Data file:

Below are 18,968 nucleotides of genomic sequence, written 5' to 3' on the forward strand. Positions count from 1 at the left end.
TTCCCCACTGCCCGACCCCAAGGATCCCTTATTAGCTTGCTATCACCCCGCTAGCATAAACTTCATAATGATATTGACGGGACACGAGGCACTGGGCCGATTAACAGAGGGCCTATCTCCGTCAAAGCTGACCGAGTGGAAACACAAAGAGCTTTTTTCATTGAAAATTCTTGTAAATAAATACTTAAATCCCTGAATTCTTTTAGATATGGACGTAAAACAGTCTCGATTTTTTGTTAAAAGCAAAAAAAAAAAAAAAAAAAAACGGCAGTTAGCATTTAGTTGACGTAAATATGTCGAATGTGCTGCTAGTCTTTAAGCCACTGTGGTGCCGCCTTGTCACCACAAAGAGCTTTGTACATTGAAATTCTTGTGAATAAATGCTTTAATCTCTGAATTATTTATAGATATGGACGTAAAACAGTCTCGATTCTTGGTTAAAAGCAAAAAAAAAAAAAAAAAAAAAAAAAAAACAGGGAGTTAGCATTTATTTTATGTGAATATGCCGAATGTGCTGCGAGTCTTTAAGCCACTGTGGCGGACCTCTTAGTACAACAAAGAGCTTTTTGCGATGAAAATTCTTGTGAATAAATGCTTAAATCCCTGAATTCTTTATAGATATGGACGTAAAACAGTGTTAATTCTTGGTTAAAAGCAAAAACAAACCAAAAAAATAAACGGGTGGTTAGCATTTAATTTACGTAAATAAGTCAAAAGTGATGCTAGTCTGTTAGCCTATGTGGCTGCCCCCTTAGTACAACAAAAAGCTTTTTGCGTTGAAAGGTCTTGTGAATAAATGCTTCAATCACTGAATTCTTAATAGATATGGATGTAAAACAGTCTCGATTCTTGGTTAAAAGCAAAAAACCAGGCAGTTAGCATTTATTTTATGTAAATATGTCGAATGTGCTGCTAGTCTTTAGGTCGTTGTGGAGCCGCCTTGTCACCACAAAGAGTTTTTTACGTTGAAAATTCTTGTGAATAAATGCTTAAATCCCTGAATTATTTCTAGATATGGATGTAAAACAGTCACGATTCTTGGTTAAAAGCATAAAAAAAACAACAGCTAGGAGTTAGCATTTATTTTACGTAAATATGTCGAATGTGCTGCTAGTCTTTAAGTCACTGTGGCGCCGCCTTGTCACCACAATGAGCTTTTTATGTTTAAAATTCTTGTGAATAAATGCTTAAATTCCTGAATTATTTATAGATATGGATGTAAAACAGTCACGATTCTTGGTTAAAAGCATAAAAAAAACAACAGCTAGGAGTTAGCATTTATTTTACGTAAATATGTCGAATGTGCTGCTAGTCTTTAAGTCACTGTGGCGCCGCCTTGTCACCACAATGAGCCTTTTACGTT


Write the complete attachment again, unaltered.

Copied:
Below are 18,968 nucleotides of genomic sequence, written 5' to 3' on the forward strand. Positions count from 1 at the left end.
TTCCCCACTGCCCGACCCCAAGGATCCCTTATTAGCTTGCTATCACCCCGCTAGCATAAACTTCATAATGATATTGACGGGACACGAGGCACTGGGCCGATTAACAGAGGGCCTATCTCCGTCAAAGCTGACCGAGTGGAAACACAAAGAGCTTTTTTCATTGAAAATTCTTGTAAATAAATACTTAAATCCCTGAATTCTTTTAGATATGGACGTAAAACAGTCTCGATTTTTTGTTAAAAGCAAAAAAAAAAAAAAAAAAAAACGGCAGTTAGCATTTAGTTGACGTAAATATGTCGAATGTGCTGCTAGTCTTTAAGCCACTGTGGTGCCGCCTTGTCACCACAAAGAGCTTTGTACATTGAAATTCTTGTGAATAAATGCTTTAATCTCTGAATTATTTATAGATATGGACGTAAAACAGTCTCGATTCTTGGTTAAAAGCAAAAAAAAAAAAAAAAAAAAAAAAAAAACAGGGAGTTAGCATTTATTTTATGTGAATATGCCGAATGTGCTGCGAGTCTTTAAGCCACTGTGGCGGACCTCTTAGTACAACAAAGAGCTTTTTGCGATGAAAATTCTTGTGAATAAATGCTTAAATCCCTGAATTCTTTATAGATATGGACGTAAAACAGTGTTAATTCTTGGTTAAAAGCAAAAACAAACCAAAAAAATAAACGGGTGGTTAGCATTTAATTTACGTAAATAAGTCAAAAGTGATGCTAGTCTGTTAGCCTATGTGGCTGCCCCCTTAGTACAACAAAAAGCTTTTTGCGTTGAAAGGTCTTGTGAATAAATGCTTCAATCACTGAATTCTTAATAGATATGGATGTAAAACAGTCTCGATTCTTGGTTAAAAGCAAAAAACCAGGCAGTTAGCATTTATTTTATGTAAATATGTCGAATGTGCTGCTAGTCTTTAGGTCGTTGTGGAGCCGCCTTGTCACCACAAAGAGTTTTTTACGTTGAAAATTCTTGTGAATAAATGCTTAAATCCCTGAATTATTTCTAGATATGGATGTAAAACAGTCACGATTCTTGGTTAAAAGCATAAAAAAAACAACAGCTAGGAGTTAGCATTTATTTTACGTAAATATGTCGAATGTGCTGCTAGTCTTTAAGTCACTGTGGCGCCGCCTTGTCACCACAATGAGCTTTTTATGTTTAAAATTCTTGTGAATAAATGCTTAAATTCCTGAATTATTTATAGATATGGATGTAAAACAGTCACGATTCTTGGTTAAAAGCATAAAAAAAACAACAGCTAGGAGTTAGCATTTATTTTACGTAAATATGTCGAATGTGCTGCTAGTCTTTAAGTCACTGTGGCGCCGCCTTGTCACCACAATGAGCCTTTTACGTT